Testing Pays off for Netflix, Trunk Club
Imagine working on the same Web page for 12 years – for most design and/or testing professionals, that concept isn’t much of a stretch.
Optimizely CMO Jessie Becker essentially did just that in her dozen years at Netflix before joining Optimizely, where she and other colleagues tested everything one could possibly think of – from movie rating systems to shipping algorithms. When looking back, however, what she really did was work on one page – the homepage, the page that everyone sees when going to Netflix.com - for 12 whole years.
The concept of today’s Netflix homepage (see image below) is similar to what Becker, who gave the keynote presentation at the Optimizely Experience in L.A. this week, tested for so many years – a family watching content, there’s an offer, a little how it works and what kind of content the user is going to get. Simple enough, right? Becker knows what it took on the engineering side to build that outwardly simple test.
The homepage – and all the testing that occurred and continuously occurred - is essential and was essential for building Netflix’s business. Especially in the early days when it was going against the likes of Blockbuster or later on, when it needed to explain the concept of streaming video.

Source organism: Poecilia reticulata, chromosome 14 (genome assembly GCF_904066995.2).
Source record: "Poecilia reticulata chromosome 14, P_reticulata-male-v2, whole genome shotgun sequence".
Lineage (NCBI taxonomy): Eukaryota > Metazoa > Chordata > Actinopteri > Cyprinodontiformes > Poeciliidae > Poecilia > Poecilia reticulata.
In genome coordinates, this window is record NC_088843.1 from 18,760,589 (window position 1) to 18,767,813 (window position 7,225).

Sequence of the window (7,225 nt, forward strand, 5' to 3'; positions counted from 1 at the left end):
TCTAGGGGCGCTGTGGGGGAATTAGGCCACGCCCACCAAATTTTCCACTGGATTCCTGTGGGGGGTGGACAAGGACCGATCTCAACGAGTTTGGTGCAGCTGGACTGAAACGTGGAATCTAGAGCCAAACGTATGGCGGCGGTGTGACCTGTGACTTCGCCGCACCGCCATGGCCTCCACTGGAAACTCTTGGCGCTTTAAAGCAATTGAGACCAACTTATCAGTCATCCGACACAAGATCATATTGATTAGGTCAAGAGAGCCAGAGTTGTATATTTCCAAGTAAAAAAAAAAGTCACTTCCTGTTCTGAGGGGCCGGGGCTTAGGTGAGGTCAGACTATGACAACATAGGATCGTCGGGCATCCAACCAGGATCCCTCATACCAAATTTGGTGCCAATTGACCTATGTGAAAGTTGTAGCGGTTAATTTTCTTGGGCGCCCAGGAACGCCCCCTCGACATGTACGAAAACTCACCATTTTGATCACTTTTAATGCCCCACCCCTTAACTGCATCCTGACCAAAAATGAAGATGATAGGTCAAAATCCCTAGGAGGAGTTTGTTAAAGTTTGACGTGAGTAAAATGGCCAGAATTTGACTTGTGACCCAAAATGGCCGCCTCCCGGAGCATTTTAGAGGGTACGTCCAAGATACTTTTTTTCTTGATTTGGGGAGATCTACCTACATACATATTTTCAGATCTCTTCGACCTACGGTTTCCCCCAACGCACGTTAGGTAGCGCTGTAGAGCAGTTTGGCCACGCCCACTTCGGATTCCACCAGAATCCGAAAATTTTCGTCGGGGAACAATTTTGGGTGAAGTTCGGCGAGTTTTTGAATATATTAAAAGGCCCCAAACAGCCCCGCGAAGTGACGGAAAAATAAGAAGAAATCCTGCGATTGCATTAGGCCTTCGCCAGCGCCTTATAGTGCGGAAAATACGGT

Likewise the Trunk Club, which is a men’s clothing service where a personal stylist hand picks a trunk of high-end clothes and ships it to users for free, is hoping its testing of its sign-up process continues to pay off.
Using Optimizely, the Trunk Club went against conventional wisdom that sign-up forms are better with fewer clicks. Instead, they dared to go from just two steps to six steps. They redirected 50 percent of traffic to this test and saw 133 percent more customers as the result. This is likely due to the fact that now the information was smaller and more digestable for a business concept that is pretty out of the box (err…trunk).
This onboarding project yielded 20,000 more customers in 2014 and made a huge impact on the company’s bottom line from going from a two-step sign-up process to six steps.
Here is step one of the six-step process: